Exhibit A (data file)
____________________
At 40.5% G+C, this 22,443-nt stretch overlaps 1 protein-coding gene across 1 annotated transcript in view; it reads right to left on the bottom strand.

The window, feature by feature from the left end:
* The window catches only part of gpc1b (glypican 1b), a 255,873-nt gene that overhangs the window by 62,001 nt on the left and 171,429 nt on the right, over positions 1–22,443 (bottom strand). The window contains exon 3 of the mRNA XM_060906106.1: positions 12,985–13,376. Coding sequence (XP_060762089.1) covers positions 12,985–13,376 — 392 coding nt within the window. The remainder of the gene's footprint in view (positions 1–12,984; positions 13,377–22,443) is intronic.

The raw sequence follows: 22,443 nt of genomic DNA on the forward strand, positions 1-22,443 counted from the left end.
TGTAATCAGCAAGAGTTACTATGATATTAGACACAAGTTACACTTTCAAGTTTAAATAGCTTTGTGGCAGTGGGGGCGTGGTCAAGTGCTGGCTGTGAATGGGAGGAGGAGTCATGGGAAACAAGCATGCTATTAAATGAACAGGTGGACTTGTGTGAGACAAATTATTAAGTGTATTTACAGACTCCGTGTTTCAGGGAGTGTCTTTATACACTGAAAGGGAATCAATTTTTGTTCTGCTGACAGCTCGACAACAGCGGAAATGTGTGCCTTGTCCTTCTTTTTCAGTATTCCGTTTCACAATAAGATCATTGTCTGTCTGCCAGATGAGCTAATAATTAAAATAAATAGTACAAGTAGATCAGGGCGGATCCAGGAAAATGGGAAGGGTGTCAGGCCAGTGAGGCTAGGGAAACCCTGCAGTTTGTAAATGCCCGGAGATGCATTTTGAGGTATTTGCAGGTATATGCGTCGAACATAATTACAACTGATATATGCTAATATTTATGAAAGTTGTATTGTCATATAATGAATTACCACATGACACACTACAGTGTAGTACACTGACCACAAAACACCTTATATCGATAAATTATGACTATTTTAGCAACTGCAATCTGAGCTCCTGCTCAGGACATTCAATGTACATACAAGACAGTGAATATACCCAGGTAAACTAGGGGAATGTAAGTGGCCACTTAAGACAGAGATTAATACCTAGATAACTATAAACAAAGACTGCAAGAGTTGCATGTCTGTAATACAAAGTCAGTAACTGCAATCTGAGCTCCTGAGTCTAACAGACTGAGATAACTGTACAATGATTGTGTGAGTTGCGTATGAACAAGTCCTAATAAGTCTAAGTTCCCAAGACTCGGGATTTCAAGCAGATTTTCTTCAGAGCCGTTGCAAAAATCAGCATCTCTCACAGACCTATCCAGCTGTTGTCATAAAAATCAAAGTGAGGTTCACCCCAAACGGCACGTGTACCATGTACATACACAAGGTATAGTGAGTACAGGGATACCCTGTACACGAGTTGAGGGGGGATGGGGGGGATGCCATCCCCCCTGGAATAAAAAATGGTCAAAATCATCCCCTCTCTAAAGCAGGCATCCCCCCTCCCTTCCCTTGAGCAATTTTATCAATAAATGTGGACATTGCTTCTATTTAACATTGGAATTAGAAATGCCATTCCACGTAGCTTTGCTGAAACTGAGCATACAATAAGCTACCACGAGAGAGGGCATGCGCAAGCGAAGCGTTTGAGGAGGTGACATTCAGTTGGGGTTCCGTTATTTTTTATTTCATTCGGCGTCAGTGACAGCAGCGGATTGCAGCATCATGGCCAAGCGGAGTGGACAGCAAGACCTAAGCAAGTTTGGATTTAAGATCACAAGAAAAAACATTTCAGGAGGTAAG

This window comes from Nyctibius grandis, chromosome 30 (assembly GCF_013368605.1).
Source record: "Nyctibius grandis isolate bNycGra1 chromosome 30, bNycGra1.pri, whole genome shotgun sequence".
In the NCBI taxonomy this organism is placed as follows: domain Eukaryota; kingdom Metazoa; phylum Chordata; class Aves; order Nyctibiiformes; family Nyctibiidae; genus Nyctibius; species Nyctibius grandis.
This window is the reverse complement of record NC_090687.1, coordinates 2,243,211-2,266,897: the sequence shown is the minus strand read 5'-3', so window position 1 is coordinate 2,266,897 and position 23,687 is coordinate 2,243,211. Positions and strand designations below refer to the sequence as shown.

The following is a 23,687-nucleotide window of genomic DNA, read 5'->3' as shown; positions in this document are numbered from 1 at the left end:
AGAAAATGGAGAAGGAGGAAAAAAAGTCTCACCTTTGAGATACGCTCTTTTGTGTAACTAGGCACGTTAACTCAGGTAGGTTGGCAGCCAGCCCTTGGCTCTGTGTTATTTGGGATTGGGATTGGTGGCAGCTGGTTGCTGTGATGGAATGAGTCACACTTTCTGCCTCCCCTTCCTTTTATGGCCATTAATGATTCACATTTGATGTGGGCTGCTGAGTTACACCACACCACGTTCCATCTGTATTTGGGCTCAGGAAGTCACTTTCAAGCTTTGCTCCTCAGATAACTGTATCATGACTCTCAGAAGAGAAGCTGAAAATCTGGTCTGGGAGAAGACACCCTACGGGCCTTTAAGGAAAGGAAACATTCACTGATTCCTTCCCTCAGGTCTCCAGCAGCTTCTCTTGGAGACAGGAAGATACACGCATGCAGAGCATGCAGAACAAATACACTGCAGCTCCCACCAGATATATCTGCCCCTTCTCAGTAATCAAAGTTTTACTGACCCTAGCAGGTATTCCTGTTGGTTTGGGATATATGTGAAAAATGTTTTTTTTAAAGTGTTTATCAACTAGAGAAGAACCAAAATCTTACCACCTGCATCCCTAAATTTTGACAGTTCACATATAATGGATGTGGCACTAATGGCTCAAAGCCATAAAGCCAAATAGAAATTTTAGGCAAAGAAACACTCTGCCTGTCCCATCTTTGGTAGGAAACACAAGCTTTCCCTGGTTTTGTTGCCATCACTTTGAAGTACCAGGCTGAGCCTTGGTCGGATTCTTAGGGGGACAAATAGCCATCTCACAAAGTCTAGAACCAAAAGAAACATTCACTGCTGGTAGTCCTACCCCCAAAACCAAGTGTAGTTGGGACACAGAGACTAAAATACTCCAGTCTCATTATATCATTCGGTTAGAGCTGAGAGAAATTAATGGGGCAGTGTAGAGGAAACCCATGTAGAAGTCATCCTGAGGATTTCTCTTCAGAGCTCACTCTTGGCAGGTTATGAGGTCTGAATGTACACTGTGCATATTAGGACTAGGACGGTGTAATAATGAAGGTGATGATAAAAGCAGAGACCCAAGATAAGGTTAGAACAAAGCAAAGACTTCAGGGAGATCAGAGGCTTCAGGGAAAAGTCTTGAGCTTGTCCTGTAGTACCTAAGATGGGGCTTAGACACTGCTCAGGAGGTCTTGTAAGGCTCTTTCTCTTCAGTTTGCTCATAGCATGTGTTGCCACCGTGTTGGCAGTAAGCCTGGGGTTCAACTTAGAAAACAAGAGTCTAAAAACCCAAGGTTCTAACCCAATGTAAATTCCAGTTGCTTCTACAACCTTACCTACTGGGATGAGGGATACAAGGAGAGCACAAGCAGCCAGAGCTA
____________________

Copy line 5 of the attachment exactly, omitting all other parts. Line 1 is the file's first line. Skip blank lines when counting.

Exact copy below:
TGTAATCAGCAAGAGTTACTATGATATTAGACACAAGTTACACTTTCAAGTTTAAATAGCTTTGTGGCAGTGGGGGCGTGGTCAAGTGCTGGCTGTGAATGGGAGGAGGAGTCATGGGAAACAAGCATGCTATTAAATGAACAGGTGGACTTGTGTGAGACAAATTATTAAGTGTATTTACAGACTCCGTGTTTCAGGGAGTGTCTTTATACACTGAAAGGGAATCAATTTTTGTTCTGCTGACAGCTCGACAACAGCGGAAATGTGTGCCTTGTCCTTCTTTTTCAGTATTCCGTTTCACAATAAGATCATTGTCTGTCTGCCAGATGAGCTAATAATTAAAATAAATAGTACAAGTAGATCAGGGCGGATCCAGGAAAATGGGAAGGGTGTCAGGCCAGTGAGGCTAGGGAAACCCTGCAGTTTGTAAATGCCCGGAGATGCATTTTGAGGTATTTGCAGGTATATGCGTCGAACATAATTACAACTGATATATGCTAATATTTATGAAAGTTGTATTGTCATATAATGAATTACCACATGACACACTACAGTGTAGTACACTGACCACAAAACACCTTATATCGATAAATTATGACTATTTTAGCAACTGCAATCTGAGCTCCTGCTCAGGACATTCAATGTACATACAAGACAGTGAATATACCCAGGTAAACTAGGGGAATGTAAGTGGCCACTTAAGACAGAGATTAATACCTAGATAACTATAAACAAAGACTGCAAGAGTTGCATGTCTGTAATACAAAGTCAGTAACTGCAATCTGAGCTCCTGAGTCTAACAGACTGAGATAACTGTACAATGATTGTGTGAGTTGCGTATGAACAAGTCCTAATAAGTCTAAGTTCCCAAGACTCGGGATTTCAAGCAGATTTTCTTCAGAGCCGTTGCAAAAATCAGCATCTCTCACAGACCTATCCAGCTGTTGTCATAAAAATCAAAGTGAGGTTCACCCCAAACGGCACGTGTACCATGTACATACACAAGGTATAGTGAGTACAGGGATACCCTGTACACGAGTTGAGGGGGGATGGGGGGGATGCCATCCCCCCTGGAATAAAAAATGGTCAAAATCATCCCCTCTCTAAAGCAGGCATCCCCCCTCCCTTCCCTTGAGCAATTTTATCAATAAATGTGGACATTGCTTCTATTTAACATTGGAATTAGAAATGCCATTCCACGTAGCTTTGCTGAAACTGAGCATACAATAAGCTACCACGAGAGAGGGCATGCGCAAGCGAAGCGTTTGAGGAGGTGACATTCAGTTGGGGTTCCGTTATTTTTTATTTCATTCGGCGTCAGTGACAGCAGCGGATTGCAGCATCATGGCCAAGCGGAGTGGACAGCAAGACCTAAGCAAGTTTGGATTTAAGATCACAAGAAAAAACATTTCAGGAGGTAAG